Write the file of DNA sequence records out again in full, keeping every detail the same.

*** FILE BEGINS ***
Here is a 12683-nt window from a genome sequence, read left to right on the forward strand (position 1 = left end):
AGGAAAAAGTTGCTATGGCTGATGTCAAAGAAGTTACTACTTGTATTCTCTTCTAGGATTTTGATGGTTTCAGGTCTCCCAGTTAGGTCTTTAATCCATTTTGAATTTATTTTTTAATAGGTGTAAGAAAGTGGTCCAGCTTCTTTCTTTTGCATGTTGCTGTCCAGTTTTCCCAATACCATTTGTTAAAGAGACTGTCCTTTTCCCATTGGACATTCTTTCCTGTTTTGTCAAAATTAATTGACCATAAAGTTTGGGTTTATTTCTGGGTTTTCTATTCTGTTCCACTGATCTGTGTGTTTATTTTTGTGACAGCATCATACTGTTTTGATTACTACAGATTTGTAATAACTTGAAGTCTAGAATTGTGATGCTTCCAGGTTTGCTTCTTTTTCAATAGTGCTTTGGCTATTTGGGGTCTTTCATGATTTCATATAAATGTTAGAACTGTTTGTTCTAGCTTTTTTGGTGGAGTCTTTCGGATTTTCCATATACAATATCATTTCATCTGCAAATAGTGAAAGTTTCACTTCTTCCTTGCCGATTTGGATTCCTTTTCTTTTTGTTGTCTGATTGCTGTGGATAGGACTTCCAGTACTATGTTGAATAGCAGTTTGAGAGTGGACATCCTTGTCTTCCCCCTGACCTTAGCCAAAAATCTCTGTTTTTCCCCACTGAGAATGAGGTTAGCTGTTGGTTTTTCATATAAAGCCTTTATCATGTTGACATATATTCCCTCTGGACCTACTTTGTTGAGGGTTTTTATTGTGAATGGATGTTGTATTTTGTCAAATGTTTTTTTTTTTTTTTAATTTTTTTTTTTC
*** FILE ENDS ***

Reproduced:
Here is a 12683-nt window from a genome sequence, read left to right on the forward strand (position 1 = left end):
AGGAAAAAGTTGCTATGGCTGATGTCAAAGAAGTTACTACTTGTATTCTCTTCTAGGATTTTGATGGTTTCAGGTCTCCCAGTTAGGTCTTTAATCCATTTTGAATTTATTTTTTAATAGGTGTAAGAAAGTGGTCCAGCTTCTTTCTTTTGCATGTTGCTGTCCAGTTTTCCCAATACCATTTGTTAAAGAGACTGTCCTTTTCCCATTGGACATTCTTTCCTGTTTTGTCAAAATTAATTGACCATAAAGTTTGGGTTTATTTCTGGGTTTTCTATTCTGTTCCACTGATCTGTGTGTTTATTTTTGTGACAGCATCATACTGTTTTGATTACTACAGATTTGTAATAACTTGAAGTCTAGAATTGTGATGCTTCCAGGTTTGCTTCTTTTTCAATAGTGCTTTGGCTATTTGGGGTCTTTCATGATTTCATATAAATGTTAGAACTGTTTGTTCTAGCTTTTTTGGTGGAGTCTTTCGGATTTTCCATATACAATATCATTTCATCTGCAAATAGTGAAAGTTTCACTTCTTCCTTGCCGATTTGGATTCCTTTTCTTTTTGTTGTCTGATTGCTGTGGATAGGACTTCCAGTACTATGTTGAATAGCAGTTTGAGAGTGGACATCCTTGTCTTCCCCCTGACCTTAGCCAAAAATCTCTGTTTTTCCCCACTGAGAATGAGGTTAGCTGTTGGTTTTTCATATAAAGCCTTTATCATGTTGACATATATTCCCTCTGGACCTACTTTGTTGAGGGTTTTTATTGTGAATGGATGTTGTATTTTGTCAAATGTTTTTTTTTTTTTTTAATTTTTTTTTTTC